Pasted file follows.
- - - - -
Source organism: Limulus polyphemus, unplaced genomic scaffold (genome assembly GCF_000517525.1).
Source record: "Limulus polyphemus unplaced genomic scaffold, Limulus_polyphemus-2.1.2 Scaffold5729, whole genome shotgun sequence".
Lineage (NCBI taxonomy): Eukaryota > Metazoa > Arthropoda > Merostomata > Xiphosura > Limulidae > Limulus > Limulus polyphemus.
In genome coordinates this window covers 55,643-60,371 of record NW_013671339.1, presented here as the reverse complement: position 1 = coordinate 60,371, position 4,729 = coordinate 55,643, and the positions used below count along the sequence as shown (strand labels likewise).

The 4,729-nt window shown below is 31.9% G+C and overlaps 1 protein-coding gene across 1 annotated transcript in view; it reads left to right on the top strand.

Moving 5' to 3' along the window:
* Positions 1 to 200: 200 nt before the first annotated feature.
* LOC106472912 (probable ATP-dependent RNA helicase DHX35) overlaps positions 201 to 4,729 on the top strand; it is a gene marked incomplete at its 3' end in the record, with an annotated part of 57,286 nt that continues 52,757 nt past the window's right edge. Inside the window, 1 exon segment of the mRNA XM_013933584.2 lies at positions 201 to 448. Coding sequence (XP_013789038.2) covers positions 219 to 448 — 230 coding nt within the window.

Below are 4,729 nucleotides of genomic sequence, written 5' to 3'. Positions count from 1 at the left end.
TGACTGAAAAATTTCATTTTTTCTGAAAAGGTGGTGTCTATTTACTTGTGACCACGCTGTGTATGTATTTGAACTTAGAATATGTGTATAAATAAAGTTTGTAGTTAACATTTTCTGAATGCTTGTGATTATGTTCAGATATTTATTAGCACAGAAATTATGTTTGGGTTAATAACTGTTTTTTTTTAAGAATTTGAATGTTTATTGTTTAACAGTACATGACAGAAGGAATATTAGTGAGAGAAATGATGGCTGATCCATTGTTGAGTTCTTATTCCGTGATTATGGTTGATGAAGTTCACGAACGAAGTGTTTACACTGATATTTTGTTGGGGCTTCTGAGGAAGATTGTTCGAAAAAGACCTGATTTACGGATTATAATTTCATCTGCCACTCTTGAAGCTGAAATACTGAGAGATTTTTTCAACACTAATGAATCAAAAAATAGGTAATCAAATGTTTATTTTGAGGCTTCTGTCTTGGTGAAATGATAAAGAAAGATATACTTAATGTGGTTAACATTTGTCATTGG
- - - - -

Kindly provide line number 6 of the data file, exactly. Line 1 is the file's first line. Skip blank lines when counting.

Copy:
Moving 5' to 3' along the window: